Along with bitcoin price, prices for Ethereum’s ether also jumped last week.
Depending on your data source, the world’s second biggest cryptocurrency’s price posted weekly gains of anywhere between 13% (at Messari) to 20% (at Coinmarketcap and CoinGecko).
Underlying that price increase was a corresponding surge in market valuations for tokens at liquid staking derivatives (LSD) platforms. Such venues multiply trading volumes and supply by offering staked versions of cryptocurrencies in exchange for crypto deposits. For example, Lido finance, the biggest such venue, offers staked ether tokens (stETH) for ether deposited on its platform.
Ether proponents argue that a diminished supply of the digital asset after its Merge will increase yields for staked tokens and drive prices of the underlying ether upwards by reducing supply.
But that thesis ignores the possibility of a collapse in the rickety staked token ecosystem. It is characterized by the same points of failure present in most crypto systems: centralization, leverage, and regulatory uncertainty.
Staking Ether: A Risky Trade
In previous interviews, Ethereum developers have said that the Shanghai Upgrade, which is supposed to occur sometime at the end of this quarter, will increase that figure because it will allow flexibility in staking and withdrawal of ether. Currently, investors have had to lock up their ether on its blockchain for as long as two years.
But investors will not have much market choice for the activity. According to data from Kaiko Research, the ecosystem for staked ether is dominated by three platforms – Lido, Coinbase, and Binance.
Together, these three players have cornered more than 48% of the staking market. Lido finance, a staking platform with generous funding from venture capitalists who own its governance token, is the pack’s leader with an almost 30% share of the ether staking market.
The chances of this situation changing anytime soon are remote since staking ether is an expensive proposition that requires an initial investment of 32 ETH or roughly $50,000, based on today’s prices for the cryptocurrency.
Red Flags in Staking Ether
Two out of the three platforms listed above are unregulated, meaning they are not required to follow Know Your Customer (KYC) and Anti-money laundering (AML) rules. For example, you do not need to produce identification information to stake ether at Lido finance.
Charges at Coinbase, the only regulated platform offering staked ether services, can be as high as 25%. This means that the exchange will take a quarter of your yield as fees for its services. That’s not a very profitable transaction for investors.
The other two platforms – Lido and Binance – charge less but their promise of yields is predicated on leverage and demand from an unproven ecosystem that is constantly teetering into scandals. The influence of these platforms reaches across the ethereum ecosystem and into places like MakerDAO, which holds a significant portion of its collateral in stETH and ETH.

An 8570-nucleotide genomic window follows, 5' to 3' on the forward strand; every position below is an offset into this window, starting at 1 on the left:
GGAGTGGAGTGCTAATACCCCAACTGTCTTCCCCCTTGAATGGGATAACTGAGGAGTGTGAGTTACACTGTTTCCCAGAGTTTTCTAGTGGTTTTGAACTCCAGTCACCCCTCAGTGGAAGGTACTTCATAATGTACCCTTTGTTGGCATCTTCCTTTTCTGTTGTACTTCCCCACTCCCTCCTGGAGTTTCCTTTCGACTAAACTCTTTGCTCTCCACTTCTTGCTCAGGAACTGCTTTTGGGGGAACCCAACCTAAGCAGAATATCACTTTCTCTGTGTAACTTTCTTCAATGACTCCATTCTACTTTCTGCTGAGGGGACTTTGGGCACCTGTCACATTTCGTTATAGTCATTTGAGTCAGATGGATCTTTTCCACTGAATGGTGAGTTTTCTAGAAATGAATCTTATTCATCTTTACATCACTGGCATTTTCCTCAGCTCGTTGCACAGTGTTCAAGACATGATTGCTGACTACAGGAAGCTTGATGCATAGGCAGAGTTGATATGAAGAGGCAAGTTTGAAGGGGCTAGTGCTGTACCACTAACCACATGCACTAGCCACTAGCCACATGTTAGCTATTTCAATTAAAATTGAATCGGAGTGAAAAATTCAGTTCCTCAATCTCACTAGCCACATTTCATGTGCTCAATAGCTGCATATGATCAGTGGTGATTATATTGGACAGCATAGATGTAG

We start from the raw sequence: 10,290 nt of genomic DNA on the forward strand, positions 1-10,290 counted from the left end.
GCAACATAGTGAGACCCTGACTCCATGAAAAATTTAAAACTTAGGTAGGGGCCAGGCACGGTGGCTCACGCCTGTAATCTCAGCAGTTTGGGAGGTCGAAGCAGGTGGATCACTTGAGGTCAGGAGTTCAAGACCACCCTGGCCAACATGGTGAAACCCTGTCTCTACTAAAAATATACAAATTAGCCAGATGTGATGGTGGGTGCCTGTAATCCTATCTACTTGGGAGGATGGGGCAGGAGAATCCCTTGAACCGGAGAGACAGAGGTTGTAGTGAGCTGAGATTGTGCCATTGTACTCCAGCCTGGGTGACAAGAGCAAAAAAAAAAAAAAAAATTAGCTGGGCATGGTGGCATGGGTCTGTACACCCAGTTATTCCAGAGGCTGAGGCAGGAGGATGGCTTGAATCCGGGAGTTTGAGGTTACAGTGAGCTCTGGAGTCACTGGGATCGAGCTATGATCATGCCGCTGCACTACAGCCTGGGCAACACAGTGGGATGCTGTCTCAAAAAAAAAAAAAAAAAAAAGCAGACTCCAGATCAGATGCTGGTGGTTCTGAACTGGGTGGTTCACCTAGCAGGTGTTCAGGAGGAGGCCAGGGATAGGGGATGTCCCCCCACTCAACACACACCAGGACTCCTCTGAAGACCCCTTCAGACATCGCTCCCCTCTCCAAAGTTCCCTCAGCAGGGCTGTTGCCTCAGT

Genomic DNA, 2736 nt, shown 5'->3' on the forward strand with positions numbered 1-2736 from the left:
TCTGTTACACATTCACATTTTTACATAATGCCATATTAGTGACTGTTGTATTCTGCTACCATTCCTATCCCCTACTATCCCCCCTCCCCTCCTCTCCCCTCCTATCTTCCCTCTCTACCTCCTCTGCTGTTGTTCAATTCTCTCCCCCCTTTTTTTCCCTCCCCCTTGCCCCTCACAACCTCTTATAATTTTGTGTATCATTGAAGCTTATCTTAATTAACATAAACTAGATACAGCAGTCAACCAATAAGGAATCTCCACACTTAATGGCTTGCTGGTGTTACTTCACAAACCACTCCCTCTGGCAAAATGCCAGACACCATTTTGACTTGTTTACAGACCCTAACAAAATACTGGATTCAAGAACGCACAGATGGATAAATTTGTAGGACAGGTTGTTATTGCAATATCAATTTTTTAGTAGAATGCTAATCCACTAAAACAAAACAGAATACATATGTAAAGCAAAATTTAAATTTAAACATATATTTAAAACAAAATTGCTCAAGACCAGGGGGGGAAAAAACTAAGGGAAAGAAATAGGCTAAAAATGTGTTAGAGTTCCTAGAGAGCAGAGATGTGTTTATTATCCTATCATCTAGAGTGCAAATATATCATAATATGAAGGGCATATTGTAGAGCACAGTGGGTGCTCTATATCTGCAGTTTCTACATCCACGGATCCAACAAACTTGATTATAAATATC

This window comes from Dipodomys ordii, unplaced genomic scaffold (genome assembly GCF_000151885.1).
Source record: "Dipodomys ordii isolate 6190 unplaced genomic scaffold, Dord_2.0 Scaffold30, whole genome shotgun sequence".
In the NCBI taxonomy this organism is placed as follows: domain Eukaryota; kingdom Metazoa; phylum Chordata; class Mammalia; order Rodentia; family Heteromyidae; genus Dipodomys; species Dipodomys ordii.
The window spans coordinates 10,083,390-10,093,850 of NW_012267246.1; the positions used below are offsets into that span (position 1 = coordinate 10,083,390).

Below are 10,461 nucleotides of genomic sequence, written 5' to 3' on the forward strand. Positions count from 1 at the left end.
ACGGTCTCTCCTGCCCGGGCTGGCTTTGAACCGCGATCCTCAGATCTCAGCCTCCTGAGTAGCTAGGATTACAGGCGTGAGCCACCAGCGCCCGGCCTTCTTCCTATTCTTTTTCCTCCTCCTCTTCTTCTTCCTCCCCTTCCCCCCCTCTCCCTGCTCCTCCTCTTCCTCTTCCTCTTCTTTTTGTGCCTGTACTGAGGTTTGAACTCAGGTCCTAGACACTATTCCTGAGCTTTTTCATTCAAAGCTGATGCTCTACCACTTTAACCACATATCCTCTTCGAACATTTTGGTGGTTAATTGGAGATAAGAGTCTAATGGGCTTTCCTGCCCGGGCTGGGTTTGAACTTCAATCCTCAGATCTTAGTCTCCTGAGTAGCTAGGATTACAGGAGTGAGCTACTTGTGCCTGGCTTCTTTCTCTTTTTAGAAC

Staking platforms have added another layer of risk to the trade by selling wrapped versions of their staked tokens to investors. These wrapped tokens circulate on other platforms, broadening the reach of staked tokens and, also, the possibility of contagion. Recursive trading strategies, such as using stETH to buy ETH or using it as collateral for ETH loans, are common and further amplify the danger of a fallout.
The problems at Binance are already too well-known to enumerate. Lido also has questionable fundamentals. It is purportedly run by a decentralized autonomous organization (DAO) – a flimsy crypto construct that is supposed to replace actual corporate governance and accountability. [Some have hypothesized that Lido’s increasing share of the staked ether market could convert it into a governance protocol for Ethereum itself].
Lido’s governance token, LDO, also jumped in price last week. But it is debatable whether its price is driven by normal market forces of supply and demand. The entire supply of LDO – amounting to a billion dollar – is pre-mined and its current distribution – sixty percent of tokens divided between 15 wallets – does not inspire much confidence.
Investors in the well-funded platform receive a generous percentage of the token and include a bunch of dubious entities, a list that includes the likes of FTX, Three Arrows Capital, and iFinex – the organization behind controversial stablecoin Tether. [The company has deleted references to these companies in the revised page making this announcement].
A Problem of Pegs and Regulation
Then, there’s the problem of volatility that afflicts most crypto tokens. The promise of staked tokens is that they track the price of the underlying token, in this case Ethereum, on a 1:1 basis or, at least, close to that ratio.
But staked ether tokens available in the market have repeatedly lost their peg. stETH also played a starring role in the early days of the crisis that afflicted the crypto ecosystem last June. That none of the platforms is audited for governance controls by reputable firms adds to their problems.
Underscoring the price problem is regulatory uncertainty for ether – the underlying asset for derivatives. In previous interviews, SEC chief Gary Gensler has indicated that ether’s move to proof of stake could convert it into a security. If the SEC ends up filing a case ether for sale of unregistered securities, as it has done against many crypto entities in recent times, the structure of the entire ether staking industry could collapse.